Lifting of BSE suspension puts supermarket giant Choppies on new growth path
Supermarket giant Choppies Enterprises Limited (CEL) is poised for a trajectory of growth as it resumes trading on the stock market.
This follows the announcement by the Botswana Stock Exchange (BSE) that with effect from the Monday 27 July 2020, Choppies Enterprises Limited securities will again trade on the market following a decision to lift their suspension by the BSE.
The Company has published the following financial statements, bringing it into compliance with BSE requirements: a) 31 December 2018 Reviewed Interim Financial Statements and the Auditor’s Review Report; b) 30 June 2019 AFS and the accompanying Independent Auditor’s Report; and c) 31 December 2019 Reviewed Interim Financial Statements and the Auditor’s Review Report.
An elated Ram Ottapathu, CEO and founder of Choppies, said the lifting of the stock market suspension paves the way for Choppies to regain its top position as a retailer in Botswana and reclaim the pride and support of the people.
The man who built what is arguably the Southern Africa region’s most ambitious retail brand said Choppies will claw its way back to being a star corporate performer with tighter governance structures, a clear succession plan and a watchful board.
The multinational grocery and general merchandise retailer headquartered in Gaborone, Botswana, has undertaken aggressive restructuring. It has recapitalised itself; appointed a Deputy CEO with over 25 years of grocery retail experience in Southern Africa, has appointed a new Chief Financial Officer (CFO); and appointed new auditors - international auditing firm, Mazars.
“We have made major strides in creating a solid foundation for the group to build on and believe this has set the course for a rebirth of the company which offers value for money to its customers in a challenging economic environment,” says Mr Uttum Corea, interim Chairman of Choppies Enterprises Ltd.
Choppies heightened corporate governance actions include:
the recapitalisation of the business by Pula 150 million comprising a loan of P100m from founding shareholders, Messrs Ottapathu and Ismail, and P50m from trading operations.
Amendments to the employment contract of Mr Ottapathu in accordance with the King IV Code on Corporate Governance. This includes a 43% reduction in the current guaranteed portion of the CEO’s remuneration to facilitate the introduction of short-term incentives;the appointment of a Deputy Chief Executive Officer with over 25 years of grocery retail experience in Southern Africa, who is expected to join during April 2020; and the appointment of a Chief Financial Officer from mid-April 2020. The CFO, a South African Chartered Accountant brings extensive JSE-listed company experience (including Nampak Group and Edcon). This is subject to the issuing of a work permit by the Botswana authorities.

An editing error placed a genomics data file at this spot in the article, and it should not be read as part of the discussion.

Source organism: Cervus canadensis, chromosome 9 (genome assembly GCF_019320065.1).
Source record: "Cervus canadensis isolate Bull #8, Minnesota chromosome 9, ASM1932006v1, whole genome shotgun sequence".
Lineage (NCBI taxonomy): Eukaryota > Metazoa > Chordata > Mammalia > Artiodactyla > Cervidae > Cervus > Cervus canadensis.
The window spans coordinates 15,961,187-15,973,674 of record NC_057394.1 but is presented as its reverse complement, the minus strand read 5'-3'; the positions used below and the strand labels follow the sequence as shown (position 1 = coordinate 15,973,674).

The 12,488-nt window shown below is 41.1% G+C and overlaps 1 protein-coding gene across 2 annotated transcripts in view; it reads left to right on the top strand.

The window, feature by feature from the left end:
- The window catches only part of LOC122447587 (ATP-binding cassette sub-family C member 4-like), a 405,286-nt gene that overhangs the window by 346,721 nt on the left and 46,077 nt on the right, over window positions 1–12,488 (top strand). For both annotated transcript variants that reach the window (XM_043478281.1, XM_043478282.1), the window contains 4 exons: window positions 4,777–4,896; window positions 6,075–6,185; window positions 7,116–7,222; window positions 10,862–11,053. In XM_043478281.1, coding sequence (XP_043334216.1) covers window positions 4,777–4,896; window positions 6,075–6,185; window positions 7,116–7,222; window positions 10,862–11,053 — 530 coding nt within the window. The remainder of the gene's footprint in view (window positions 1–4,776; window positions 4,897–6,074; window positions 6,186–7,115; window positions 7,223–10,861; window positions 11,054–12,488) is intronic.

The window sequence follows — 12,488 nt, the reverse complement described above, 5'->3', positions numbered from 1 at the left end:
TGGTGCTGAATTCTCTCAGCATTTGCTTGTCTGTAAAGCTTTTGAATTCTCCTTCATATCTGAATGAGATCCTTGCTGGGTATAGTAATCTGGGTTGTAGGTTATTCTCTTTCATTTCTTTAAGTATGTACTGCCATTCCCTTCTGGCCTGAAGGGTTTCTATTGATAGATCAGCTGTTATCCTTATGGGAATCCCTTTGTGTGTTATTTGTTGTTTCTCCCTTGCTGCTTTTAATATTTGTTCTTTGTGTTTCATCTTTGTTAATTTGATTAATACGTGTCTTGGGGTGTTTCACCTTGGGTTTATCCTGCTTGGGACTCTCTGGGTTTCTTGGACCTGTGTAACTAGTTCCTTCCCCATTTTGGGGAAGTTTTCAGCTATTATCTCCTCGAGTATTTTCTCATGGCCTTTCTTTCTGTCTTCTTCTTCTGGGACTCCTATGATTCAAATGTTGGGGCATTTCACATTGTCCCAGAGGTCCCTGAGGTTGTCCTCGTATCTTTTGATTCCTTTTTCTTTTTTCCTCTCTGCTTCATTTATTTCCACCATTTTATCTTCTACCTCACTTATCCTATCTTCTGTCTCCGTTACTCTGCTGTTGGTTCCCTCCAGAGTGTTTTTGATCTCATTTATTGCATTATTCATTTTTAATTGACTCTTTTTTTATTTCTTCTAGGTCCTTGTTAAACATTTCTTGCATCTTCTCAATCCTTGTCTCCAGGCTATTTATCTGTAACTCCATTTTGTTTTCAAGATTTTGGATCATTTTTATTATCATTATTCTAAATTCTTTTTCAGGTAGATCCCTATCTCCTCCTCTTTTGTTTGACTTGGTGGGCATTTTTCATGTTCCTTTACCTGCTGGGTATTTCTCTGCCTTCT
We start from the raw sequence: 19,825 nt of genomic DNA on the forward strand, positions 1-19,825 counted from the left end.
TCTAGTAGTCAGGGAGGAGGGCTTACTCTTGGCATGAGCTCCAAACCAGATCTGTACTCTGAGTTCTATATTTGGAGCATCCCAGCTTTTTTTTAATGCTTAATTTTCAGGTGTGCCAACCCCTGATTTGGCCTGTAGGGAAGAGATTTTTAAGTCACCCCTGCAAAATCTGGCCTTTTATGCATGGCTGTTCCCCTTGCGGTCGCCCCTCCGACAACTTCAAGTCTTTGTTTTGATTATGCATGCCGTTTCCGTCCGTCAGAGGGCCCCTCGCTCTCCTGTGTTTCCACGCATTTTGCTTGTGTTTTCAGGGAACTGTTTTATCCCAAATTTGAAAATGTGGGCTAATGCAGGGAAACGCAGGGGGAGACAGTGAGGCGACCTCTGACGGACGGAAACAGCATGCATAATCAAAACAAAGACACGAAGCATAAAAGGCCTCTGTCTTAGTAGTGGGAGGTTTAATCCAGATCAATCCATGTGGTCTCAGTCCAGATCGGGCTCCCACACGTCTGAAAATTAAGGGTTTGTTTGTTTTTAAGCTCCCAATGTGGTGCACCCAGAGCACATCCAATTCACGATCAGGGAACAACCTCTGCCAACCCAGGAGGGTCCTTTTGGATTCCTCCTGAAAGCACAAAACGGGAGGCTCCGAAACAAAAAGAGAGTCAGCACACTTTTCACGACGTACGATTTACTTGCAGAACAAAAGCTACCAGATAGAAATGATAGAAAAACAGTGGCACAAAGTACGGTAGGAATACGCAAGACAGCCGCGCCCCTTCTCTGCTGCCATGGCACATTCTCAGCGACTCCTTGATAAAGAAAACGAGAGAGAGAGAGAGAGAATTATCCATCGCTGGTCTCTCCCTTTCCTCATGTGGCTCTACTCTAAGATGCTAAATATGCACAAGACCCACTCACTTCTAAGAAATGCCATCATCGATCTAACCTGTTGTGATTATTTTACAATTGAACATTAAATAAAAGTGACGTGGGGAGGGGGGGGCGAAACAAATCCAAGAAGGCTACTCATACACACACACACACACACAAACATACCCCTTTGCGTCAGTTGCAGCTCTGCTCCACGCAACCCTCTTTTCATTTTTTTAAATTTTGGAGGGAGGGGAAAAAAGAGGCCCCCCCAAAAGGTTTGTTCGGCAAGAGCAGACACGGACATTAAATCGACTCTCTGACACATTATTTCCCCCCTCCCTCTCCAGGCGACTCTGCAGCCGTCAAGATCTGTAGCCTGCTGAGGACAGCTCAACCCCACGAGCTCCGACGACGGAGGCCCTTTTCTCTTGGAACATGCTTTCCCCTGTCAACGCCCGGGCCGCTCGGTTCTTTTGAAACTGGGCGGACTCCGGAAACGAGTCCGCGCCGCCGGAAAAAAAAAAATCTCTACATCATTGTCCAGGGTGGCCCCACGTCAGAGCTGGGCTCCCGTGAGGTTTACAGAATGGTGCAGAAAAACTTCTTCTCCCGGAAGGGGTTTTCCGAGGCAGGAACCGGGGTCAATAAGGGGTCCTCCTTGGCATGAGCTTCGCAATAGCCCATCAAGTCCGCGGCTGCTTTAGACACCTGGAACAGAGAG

The latest financials show negative equity for the Group owing to:
Unrealised foreign currency translation reserves of P300.8 million. The effect of the deterioration of the Zimbabwean currency alone accounts for P323.2 million of this amount with the balance of P22.4 million made up of a net profit on translating other currencies. These unrealised losses from Zimbabwe were partly offset by the recognition of a hyperinflation reserve of P71.3 million.
Trading losses of P435.6 million (2018: P375.1 million) from regions that were closed/discontinued since the June 2019 year-end namely South Africa P306.6 million (2018: P273.8 million), Kenya P95.3 million (2018: P83.7 million), Tanzania P18.2 million (2018: P5.9 million) and Mozambique P15.5 million) (2018:P11.7 million).
The above realised losses were mainly from South Africa, Tanzania, Kenya and Mozambique. As a result, the board took a decision to reduce the losses by exiting these operations.
Going forward, this is expected to build-up value for the Group as management’s focus will be on the profit-making operations, namely Botswana, Zambia, Zimbabwe and Namibia, which should help stabilise the Group and increase shareholder value.
The Board does not expect any material uncertainty over the Company or Group’s ability to continue as going concerns in the foreseeable future.